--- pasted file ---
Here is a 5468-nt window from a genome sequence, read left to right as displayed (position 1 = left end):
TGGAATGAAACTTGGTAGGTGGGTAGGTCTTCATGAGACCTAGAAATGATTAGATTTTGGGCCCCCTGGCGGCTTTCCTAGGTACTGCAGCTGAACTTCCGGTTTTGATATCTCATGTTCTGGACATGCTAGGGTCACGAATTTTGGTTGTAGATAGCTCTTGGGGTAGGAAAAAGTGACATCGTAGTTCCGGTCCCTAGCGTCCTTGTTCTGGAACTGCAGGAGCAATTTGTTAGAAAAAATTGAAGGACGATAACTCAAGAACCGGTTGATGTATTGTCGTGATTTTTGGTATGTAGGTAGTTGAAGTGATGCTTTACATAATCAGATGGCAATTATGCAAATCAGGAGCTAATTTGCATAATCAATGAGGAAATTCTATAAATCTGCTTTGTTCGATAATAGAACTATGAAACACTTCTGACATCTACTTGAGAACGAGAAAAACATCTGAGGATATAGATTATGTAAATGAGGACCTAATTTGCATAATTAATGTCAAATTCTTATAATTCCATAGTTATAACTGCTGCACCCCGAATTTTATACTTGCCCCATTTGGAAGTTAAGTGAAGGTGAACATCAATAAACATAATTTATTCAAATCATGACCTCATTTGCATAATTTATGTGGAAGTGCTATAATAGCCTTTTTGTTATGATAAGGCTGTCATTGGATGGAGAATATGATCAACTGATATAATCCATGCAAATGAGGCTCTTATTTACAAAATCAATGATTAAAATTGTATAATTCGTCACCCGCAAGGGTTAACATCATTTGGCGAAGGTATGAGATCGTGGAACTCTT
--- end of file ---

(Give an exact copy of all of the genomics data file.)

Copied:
Here is a 5468-nt window from a genome sequence, read left to right as displayed (position 1 = left end):
TGGAATGAAACTTGGTAGGTGGGTAGGTCTTCATGAGACCTAGAAATGATTAGATTTTGGGCCCCCTGGCGGCTTTCCTAGGTACTGCAGCTGAACTTCCGGTTTTGATATCTCATGTTCTGGACATGCTAGGGTCACGAATTTTGGTTGTAGATAGCTCTTGGGGTAGGAAAAAGTGACATCGTAGTTCCGGTCCCTAGCGTCCTTGTTCTGGAACTGCAGGAGCAATTTGTTAGAAAAAATTGAAGGACGATAACTCAAGAACCGGTTGATGTATTGTCGTGATTTTTGGTATGTAGGTAGTTGAAGTGATGCTTTACATAATCAGATGGCAATTATGCAAATCAGGAGCTAATTTGCATAATCAATGAGGAAATTCTATAAATCTGCTTTGTTCGATAATAGAACTATGAAACACTTCTGACATCTACTTGAGAACGAGAAAAACATCTGAGGATATAGATTATGTAAATGAGGACCTAATTTGCATAATTAATGTCAAATTCTTATAATTCCATAGTTATAACTGCTGCACCCCGAATTTTATACTTGCCCCATTTGGAAGTTAAGTGAAGGTGAACATCAATAAACATAATTTATTCAAATCATGACCTCATTTGCATAATTTATGTGGAAGTGCTATAATAGCCTTTTTGTTATGATAAGGCTGTCATTGGATGGAGAATATGATCAACTGATATAATCCATGCAAATGAGGCTCTTATTTACAAAATCAATGATTAAAATTGTATAATTCGTCACCCGCAAGGGTTAACATCATTTGGCGAAGGTATGAGATCGTGGAACTCTT